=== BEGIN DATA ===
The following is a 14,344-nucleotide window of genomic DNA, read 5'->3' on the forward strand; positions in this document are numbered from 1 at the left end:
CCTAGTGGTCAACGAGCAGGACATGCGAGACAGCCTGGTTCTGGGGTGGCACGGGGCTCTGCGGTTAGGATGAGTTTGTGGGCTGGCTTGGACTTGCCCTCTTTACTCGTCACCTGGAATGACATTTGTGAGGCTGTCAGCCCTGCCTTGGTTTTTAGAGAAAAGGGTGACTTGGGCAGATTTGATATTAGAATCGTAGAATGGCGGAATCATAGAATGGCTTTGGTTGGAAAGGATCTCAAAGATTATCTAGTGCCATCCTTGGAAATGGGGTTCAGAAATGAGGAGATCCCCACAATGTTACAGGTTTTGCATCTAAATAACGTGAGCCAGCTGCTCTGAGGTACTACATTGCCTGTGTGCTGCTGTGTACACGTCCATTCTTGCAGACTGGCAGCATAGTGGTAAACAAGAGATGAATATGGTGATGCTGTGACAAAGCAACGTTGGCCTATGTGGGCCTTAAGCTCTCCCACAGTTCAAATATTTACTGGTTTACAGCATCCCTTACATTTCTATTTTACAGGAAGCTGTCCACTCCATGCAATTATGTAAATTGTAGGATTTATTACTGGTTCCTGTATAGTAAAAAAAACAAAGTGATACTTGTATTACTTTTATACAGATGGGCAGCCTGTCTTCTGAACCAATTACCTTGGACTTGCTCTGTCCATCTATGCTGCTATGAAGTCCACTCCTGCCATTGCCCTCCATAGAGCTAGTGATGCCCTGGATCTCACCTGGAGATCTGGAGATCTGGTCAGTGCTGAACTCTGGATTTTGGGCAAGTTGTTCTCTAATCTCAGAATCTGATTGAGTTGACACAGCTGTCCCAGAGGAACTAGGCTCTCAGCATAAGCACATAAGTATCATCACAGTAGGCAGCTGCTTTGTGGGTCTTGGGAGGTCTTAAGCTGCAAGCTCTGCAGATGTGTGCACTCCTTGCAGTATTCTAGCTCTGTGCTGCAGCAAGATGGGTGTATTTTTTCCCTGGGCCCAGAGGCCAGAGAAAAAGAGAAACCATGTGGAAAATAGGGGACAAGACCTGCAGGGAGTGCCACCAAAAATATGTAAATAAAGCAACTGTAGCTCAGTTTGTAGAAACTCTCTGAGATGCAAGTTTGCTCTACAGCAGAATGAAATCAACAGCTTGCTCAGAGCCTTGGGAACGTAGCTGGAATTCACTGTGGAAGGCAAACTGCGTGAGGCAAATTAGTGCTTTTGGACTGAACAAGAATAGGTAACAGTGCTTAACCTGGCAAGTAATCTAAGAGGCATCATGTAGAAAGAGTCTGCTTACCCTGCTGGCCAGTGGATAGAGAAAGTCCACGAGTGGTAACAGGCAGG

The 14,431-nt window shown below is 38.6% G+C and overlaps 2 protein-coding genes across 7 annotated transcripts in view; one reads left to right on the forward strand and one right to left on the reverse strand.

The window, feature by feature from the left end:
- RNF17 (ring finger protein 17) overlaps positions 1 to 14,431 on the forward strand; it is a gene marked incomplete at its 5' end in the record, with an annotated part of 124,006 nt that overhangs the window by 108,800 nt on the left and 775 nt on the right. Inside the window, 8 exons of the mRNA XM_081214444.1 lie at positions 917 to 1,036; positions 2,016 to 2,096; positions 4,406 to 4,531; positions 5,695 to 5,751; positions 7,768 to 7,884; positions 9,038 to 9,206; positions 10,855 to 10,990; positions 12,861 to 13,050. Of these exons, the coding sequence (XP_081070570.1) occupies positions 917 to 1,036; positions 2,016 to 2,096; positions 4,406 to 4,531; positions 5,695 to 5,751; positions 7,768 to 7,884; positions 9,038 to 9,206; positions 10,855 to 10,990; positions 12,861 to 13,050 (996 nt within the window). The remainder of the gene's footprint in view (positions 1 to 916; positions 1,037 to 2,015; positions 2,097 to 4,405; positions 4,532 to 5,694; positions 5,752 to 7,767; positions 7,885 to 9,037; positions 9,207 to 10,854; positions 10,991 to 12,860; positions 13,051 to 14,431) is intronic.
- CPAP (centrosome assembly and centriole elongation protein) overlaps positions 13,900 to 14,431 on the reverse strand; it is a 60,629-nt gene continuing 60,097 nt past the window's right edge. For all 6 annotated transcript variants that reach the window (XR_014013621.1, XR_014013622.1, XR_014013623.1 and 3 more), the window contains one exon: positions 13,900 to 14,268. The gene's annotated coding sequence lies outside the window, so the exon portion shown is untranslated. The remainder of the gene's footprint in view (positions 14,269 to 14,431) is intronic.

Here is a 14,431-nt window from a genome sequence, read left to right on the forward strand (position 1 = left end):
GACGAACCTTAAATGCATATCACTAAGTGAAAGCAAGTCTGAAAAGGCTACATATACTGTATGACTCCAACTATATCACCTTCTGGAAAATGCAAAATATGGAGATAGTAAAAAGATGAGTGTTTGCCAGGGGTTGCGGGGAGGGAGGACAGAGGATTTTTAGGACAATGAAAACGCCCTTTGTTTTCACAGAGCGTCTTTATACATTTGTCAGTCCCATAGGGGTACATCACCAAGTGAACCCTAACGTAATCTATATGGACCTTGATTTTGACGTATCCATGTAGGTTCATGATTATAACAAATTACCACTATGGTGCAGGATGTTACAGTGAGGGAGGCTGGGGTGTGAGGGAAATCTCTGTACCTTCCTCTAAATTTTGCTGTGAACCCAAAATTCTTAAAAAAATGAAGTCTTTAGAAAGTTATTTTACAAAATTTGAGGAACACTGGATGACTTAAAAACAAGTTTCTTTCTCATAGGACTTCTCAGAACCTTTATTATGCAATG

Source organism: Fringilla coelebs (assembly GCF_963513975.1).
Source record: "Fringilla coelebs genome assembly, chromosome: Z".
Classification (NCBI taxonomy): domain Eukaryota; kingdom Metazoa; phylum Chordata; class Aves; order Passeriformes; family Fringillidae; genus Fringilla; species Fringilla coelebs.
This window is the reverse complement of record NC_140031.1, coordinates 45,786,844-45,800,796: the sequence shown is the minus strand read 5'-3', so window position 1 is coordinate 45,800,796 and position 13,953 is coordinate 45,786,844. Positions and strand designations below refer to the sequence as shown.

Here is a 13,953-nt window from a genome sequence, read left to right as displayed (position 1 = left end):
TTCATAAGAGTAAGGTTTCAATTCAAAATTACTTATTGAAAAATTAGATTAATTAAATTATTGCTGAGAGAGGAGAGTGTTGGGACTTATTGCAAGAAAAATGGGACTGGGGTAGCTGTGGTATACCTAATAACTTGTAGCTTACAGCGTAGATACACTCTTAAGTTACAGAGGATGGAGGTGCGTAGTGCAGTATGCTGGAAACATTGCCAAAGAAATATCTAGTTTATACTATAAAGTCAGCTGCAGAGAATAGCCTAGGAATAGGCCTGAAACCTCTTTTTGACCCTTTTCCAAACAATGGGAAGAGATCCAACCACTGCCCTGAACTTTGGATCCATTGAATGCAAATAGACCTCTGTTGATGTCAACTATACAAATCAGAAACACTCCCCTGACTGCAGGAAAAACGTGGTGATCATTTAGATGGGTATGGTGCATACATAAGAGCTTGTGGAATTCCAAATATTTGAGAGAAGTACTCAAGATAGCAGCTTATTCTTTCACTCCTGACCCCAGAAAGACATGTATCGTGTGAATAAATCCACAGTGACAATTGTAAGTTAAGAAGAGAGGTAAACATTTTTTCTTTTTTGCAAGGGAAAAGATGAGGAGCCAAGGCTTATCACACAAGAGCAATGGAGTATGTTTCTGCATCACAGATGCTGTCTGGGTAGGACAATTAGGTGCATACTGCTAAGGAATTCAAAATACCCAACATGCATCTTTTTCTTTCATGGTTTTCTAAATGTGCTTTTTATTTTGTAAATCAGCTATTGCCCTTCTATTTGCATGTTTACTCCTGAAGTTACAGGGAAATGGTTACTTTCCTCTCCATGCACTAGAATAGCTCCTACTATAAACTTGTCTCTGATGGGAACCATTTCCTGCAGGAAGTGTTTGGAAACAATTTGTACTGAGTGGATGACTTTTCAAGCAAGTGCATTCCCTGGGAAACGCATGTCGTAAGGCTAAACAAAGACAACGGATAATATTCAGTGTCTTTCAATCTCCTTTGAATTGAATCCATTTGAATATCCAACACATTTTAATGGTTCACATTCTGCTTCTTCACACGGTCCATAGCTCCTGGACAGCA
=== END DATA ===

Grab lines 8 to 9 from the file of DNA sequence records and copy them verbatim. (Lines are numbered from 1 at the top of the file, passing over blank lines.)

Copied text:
GACGAACCTTAAATGCATATCACTAAGTGAAAGCAAGTCTGAAAAGGCTACATATACTGTATGACTCCAACTATATCACCTTCTGGAAAATGCAAAATATGGAGATAGTAAAAAGATGAGTGTTTGCCAGGGGTTGCGGGGAGGGAGGACAGAGGATTTTTAGGACAATGAAAACGCCCTTTGTTTTCACAGAGCGTCTTTATACATTTGTCAGTCCCATAGGGGTACATCACCAAGTGAACCCTAACGTAATCTATATGGACCTTGATTTTGACGTATCCATGTAGGTTCATGATTATAACAAATTACCACTATGGTGCAGGATGTTACAGTGAGGGAGGCTGGGGTGTGAGGGAAATCTCTGTACCTTCCTCTAAATTTTGCTGTGAACCCAAAATTCTTAAAAAAATGAAGTCTTTAGAAAGTTATTTTACAAAATTTGAGGAACACTGGATGACTTAAAAACAAGTTTCTTTCTCATAGGACTTCTCAGAACCTTTATTATGCAATG

Source organism: Fringilla coelebs (assembly GCF_963513975.1).